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Domestic violence victims subject to ‘increased brutality’ amid pandemic

Published: (Updated: ) in Australian News by .

Increased financial stress, higher alcohol consumption and being forced to stay home has created a perfect storm for a surge in domestic and family violence, Queensland officials say.

Increased financial stress, higher alcohol consumption and being forced to stay home has created a perfect storm for a surge in domestic and family violence, Queensland officials say.

Magistrates have been inundated with cases of domestic and family violence in their courtrooms, and paramedics are getting more calls for help.

The crisis has pushed the state government to hold an online domestic violence summit with stakeholders and advocates to assess where funding should be directed in the future.

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"I've been disturbed to hear from our emergency department staff that the reduction in sporting injuries and road trauma has been partially offset by trauma caused by domestic and family violence," Health Minister Steven Miles said.

"Anything we can do to address this increase in domestic and family violence during the pandemic is really important."

Service providers had reported a dramatic increase in the brutality and severity of attacks on women and children, Minister for Women Di Farmer said.

"If you are a victim of domestic and family violence, life is already incredibly challenging," she said.

"With the advent of COVID-19, those challenges have increased dramatically.

"If you are a victim you are probably now at home 24 hours a day with a perpetrator who is watching your every move, so your ability to call for help, your ability to escape is severely limited."

She said financial loss, cabin fever, a widespread rise in anxiety and a 70 per cent increase in alcohol consumption could push violent perpetrators over the edge.

There were no new diagnoses of the virus overnight and just 52 Queenslanders who have it are still sick.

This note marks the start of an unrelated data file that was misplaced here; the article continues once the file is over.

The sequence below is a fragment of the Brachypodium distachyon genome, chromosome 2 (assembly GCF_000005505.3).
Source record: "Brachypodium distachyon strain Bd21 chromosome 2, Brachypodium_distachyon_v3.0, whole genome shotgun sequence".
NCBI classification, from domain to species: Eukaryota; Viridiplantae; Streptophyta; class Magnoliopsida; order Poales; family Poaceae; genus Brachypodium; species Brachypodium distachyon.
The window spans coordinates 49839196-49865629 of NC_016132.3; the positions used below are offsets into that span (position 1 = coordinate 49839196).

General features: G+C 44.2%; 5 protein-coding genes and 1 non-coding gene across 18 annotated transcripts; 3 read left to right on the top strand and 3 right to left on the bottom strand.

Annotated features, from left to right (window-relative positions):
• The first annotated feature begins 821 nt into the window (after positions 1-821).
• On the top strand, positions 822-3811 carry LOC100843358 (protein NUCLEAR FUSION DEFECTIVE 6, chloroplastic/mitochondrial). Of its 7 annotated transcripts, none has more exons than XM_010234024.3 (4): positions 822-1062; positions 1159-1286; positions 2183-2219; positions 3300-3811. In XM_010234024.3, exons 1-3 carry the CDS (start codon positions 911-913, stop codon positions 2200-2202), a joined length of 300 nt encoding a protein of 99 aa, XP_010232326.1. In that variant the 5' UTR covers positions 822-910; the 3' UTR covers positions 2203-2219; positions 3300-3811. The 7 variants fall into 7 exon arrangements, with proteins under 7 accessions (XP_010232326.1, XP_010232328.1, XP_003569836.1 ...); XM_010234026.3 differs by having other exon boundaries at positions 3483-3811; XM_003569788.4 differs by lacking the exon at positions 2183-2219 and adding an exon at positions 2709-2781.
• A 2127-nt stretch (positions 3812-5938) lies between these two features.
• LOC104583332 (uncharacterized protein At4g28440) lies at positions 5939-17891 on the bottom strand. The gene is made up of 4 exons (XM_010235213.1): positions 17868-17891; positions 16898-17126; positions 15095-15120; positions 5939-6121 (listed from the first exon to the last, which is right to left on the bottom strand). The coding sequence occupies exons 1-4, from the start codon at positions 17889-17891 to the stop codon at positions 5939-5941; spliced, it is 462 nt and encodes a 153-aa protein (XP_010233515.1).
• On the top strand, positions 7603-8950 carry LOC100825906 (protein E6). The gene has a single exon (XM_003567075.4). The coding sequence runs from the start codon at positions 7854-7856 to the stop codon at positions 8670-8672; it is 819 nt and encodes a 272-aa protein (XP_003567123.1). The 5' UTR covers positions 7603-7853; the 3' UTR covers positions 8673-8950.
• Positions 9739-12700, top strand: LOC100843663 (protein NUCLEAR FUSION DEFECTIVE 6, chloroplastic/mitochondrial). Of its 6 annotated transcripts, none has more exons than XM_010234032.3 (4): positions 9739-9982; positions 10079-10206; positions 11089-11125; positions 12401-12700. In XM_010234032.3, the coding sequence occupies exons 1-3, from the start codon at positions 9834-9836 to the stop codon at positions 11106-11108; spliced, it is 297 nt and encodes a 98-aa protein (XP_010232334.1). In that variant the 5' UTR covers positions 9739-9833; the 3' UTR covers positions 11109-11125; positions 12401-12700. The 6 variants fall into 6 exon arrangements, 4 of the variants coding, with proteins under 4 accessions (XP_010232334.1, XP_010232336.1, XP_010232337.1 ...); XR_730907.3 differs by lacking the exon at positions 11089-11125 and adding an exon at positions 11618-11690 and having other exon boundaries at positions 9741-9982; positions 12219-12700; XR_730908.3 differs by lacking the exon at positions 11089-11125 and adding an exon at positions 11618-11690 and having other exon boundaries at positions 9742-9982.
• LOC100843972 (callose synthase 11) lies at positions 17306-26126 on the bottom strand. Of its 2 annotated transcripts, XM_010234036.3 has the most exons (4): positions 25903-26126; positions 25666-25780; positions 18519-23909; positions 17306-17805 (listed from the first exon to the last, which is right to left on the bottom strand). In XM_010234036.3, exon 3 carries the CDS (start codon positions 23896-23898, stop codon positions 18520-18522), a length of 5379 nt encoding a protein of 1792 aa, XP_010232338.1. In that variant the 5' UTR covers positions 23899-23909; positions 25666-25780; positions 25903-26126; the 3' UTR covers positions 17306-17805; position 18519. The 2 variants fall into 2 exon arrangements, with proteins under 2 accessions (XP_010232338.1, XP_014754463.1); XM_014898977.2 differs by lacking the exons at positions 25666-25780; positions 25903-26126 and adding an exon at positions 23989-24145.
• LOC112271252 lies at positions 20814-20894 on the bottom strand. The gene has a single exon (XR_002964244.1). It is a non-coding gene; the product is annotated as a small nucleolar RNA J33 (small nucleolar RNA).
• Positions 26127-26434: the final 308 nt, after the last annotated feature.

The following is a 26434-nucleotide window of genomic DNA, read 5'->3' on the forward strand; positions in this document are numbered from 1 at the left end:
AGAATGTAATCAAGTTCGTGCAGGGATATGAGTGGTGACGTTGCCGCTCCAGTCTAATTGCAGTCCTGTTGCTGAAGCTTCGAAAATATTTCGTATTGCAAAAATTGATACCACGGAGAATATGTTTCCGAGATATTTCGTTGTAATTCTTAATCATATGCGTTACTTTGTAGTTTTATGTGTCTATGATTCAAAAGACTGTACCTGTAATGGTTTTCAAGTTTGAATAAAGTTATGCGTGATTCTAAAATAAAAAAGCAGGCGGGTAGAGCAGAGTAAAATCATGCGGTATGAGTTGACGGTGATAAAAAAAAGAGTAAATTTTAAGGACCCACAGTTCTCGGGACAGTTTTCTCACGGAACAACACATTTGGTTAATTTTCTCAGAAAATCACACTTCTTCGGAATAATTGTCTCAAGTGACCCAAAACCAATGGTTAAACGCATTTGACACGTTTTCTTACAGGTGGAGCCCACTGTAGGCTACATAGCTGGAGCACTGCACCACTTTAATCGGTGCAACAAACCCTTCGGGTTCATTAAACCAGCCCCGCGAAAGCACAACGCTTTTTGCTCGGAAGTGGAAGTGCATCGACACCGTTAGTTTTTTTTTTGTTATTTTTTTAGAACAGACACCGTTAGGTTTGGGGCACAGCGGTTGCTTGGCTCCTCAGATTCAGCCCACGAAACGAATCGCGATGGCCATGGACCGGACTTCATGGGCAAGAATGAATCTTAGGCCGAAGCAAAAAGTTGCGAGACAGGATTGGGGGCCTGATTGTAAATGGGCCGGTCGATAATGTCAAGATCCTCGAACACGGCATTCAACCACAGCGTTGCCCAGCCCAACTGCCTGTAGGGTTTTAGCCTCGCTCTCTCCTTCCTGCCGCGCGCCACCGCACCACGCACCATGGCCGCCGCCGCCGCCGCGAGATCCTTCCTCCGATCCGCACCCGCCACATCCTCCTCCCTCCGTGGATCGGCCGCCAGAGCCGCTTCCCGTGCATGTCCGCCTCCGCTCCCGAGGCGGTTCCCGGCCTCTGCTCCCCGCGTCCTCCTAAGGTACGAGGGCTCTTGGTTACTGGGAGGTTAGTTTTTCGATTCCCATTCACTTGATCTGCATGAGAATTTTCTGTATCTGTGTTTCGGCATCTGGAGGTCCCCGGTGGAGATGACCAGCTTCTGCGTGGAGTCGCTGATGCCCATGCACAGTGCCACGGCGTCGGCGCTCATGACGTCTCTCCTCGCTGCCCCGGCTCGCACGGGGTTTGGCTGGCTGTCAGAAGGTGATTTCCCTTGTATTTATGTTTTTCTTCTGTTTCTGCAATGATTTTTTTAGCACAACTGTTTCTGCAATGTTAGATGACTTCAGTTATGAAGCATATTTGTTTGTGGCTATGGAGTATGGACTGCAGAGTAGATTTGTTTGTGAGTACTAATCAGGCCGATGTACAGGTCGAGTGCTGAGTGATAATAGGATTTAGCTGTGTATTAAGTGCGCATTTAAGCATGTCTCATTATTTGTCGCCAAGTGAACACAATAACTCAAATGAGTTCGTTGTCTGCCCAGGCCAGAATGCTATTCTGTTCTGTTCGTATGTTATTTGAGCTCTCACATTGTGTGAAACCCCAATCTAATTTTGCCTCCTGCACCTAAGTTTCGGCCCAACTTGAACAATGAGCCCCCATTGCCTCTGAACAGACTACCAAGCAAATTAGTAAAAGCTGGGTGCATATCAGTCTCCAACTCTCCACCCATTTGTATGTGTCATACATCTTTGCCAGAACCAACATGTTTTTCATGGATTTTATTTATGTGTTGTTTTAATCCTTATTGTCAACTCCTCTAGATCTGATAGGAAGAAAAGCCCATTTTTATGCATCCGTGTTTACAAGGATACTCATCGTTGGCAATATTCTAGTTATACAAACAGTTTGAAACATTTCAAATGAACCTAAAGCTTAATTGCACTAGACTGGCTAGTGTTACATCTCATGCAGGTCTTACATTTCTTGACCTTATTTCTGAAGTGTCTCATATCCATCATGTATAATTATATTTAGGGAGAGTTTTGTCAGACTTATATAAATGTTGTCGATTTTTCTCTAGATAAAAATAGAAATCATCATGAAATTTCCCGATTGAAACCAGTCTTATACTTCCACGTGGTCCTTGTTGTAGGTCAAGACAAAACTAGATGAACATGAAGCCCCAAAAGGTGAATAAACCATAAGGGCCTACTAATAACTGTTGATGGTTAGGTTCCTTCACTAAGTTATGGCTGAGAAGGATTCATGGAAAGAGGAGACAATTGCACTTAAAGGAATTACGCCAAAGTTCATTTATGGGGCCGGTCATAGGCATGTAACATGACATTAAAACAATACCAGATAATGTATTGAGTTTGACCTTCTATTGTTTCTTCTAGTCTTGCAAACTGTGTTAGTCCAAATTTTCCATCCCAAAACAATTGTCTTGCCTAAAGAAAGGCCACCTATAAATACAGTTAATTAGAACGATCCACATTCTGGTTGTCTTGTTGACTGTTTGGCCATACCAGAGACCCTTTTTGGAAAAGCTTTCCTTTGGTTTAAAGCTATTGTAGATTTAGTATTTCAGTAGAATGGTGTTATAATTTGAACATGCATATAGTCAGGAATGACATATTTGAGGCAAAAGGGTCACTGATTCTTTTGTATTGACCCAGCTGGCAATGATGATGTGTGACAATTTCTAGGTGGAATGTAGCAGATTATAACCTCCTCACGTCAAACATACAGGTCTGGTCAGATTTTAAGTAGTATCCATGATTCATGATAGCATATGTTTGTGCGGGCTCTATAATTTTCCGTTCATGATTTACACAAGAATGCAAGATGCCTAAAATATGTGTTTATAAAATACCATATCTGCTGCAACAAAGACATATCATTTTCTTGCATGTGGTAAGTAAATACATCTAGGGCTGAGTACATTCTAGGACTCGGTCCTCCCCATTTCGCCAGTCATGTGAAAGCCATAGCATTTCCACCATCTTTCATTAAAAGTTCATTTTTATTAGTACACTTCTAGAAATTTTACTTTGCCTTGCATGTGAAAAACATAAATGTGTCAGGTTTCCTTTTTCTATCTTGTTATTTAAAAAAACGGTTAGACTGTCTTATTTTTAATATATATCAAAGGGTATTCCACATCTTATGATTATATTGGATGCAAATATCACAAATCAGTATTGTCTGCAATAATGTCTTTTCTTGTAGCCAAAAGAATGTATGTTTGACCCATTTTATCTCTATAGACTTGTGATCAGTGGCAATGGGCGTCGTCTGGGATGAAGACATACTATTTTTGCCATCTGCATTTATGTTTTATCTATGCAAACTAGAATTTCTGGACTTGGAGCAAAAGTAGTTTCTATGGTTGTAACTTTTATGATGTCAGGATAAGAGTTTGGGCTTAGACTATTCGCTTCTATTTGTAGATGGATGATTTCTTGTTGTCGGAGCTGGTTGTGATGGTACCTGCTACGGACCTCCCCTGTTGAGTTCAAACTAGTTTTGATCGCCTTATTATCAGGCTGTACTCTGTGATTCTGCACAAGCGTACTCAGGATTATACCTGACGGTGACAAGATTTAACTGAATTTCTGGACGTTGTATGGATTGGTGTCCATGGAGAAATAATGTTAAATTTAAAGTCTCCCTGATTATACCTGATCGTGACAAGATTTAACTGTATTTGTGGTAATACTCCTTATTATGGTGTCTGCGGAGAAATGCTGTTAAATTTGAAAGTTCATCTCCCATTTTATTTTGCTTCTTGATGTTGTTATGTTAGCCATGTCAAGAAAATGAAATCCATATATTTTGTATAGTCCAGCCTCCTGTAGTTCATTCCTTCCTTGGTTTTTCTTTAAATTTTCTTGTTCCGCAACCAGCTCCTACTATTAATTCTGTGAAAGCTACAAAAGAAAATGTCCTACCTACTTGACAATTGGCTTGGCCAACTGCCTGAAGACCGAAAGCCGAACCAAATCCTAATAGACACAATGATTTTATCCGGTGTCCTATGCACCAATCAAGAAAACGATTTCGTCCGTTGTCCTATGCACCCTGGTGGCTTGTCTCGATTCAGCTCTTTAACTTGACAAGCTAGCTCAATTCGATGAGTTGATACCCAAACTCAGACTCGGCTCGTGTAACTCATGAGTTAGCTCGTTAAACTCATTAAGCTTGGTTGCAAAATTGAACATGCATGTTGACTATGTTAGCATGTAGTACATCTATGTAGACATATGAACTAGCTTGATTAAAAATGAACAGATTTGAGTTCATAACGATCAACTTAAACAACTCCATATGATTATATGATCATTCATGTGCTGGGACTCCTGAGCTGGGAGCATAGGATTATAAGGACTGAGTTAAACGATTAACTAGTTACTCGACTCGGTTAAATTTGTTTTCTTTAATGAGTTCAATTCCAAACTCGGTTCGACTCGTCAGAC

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Officials will meet with hospitality and tourism industry representatives on Thursday to kickstart their way out of an economic crisis.

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Department store Myer will open the doors to five of its Queensland stores, after closing all of its Australian stores and standing down about 10,000 staff without pay on March 29.

Stores at Chermside, Carindale, North Lakes, Townsville and Toowoomba will open from Friday.

The battle to stymie the spread of COVID-19 has taken its toll on the state's workforce but it's not as bad as in other states, Treasurer Jackie Trad says.

Jobs in Queensland have declined by 6.5 per cent since Australia recorded its 100th COVID-19 case on March 14, according to the latest Australian Bureau of Statistics data, Ms Trad says.

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However, it is the second-lowest figure in the country and below the decline of 7.5 per cent nationally between March 14 and April 18.

On the positive side, jobs may start to emerge if Queensland's restaurants and cafes reopen next month.

If you need help in a crisis, call Lifeline on 13 11 14. For further information about depression contact beyondblue on 1300224636 or talk to your GP, local health professional or someone you trust.

If you or someone you know is impacted by sexual assault, domestic or family violence, call 1800RESPECT on 1800 737 732 or visit 1800RESPECT.org.au. In an emergency, call 000.

Source: 9News https://www.9news.com.au/national/queensland-courts-indundated-by-domestic-violence-amid-coronavirus-pandemic/96a560c1-f747-42aa-af73-bc17fbda570a

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